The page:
- The Washington Times - Thursday, September 19, 2013

If you click “like” on a Facebook post, does your click constitute “speech” that is just as protected as written speech? The answer is yes, the Fourth Circuit Court of Appeals said in overturning the lower court’s ruling.

The lower court ruled that a Facebook “like” is “insufficient speech to merit constitutional protection,” Ars Technica reported.

In the case known as Bland et al v. Roberts, a deputy sheriff from Hampton, Va., claimed that he was fired for Facebook “likes” made in favor of his boss’ political opponent.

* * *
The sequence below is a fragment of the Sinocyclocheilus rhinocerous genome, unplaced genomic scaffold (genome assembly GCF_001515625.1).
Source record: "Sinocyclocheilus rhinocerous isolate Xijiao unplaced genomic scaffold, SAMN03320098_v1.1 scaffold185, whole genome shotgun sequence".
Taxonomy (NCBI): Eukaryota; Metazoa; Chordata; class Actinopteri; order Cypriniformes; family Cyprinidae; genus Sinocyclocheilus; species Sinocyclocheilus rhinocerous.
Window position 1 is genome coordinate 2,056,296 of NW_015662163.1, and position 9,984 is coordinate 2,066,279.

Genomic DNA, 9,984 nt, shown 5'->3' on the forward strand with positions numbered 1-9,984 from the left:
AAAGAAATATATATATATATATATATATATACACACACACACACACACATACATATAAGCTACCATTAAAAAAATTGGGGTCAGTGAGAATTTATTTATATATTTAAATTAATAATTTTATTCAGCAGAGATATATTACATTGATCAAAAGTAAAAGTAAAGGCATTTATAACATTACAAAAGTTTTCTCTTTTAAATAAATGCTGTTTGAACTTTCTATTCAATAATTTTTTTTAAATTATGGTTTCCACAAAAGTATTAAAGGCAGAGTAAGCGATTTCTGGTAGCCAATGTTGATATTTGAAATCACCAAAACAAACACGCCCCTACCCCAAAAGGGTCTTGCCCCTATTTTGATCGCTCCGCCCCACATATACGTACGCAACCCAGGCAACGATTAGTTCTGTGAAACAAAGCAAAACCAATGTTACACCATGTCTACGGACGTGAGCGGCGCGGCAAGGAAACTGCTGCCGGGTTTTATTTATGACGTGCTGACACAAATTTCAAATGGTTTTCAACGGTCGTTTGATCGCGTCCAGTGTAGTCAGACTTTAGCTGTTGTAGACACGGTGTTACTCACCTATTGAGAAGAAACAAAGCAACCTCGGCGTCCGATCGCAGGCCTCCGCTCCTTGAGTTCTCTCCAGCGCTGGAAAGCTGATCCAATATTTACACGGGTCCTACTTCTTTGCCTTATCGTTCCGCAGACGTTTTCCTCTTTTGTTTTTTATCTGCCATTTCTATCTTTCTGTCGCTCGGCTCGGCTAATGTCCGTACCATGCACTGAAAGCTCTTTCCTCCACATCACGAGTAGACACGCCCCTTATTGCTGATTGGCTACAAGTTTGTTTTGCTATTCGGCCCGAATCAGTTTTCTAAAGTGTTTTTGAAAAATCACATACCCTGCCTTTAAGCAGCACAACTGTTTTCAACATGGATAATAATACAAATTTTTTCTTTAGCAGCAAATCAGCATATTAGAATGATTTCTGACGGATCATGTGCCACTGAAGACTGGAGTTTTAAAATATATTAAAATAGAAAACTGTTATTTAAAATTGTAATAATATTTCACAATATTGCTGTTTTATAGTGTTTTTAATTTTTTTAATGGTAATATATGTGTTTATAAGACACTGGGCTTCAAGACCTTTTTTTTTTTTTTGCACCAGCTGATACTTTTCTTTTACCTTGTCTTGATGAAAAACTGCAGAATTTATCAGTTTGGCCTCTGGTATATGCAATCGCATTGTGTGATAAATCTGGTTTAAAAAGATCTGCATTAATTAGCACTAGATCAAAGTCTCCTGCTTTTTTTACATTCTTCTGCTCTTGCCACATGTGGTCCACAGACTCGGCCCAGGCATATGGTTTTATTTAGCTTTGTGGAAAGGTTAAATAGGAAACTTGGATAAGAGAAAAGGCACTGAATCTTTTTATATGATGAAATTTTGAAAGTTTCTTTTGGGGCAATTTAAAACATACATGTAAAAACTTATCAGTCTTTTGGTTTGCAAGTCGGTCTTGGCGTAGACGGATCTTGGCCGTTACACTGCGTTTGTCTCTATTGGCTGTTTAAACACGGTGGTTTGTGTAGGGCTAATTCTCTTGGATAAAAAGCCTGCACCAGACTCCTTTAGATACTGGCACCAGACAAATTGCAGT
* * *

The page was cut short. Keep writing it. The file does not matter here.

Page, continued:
Circuit Court Chief Judge William B. Traxler Jr.’s decision read in part, Ars Technica reported: “On the most basic level, clicking on the ‘like’ button literally causes to be published the statement that the User ‘likes’ something, which is itself a substantive statement. In the context of a political campaign’s Facebook page, the meaning that the user approves of the candidacy whose page is being liked is unmistakable.”

The case “will now be sent back to the lower court and could pave the way for the former deputies to get their old jobs back,” the technology website said.

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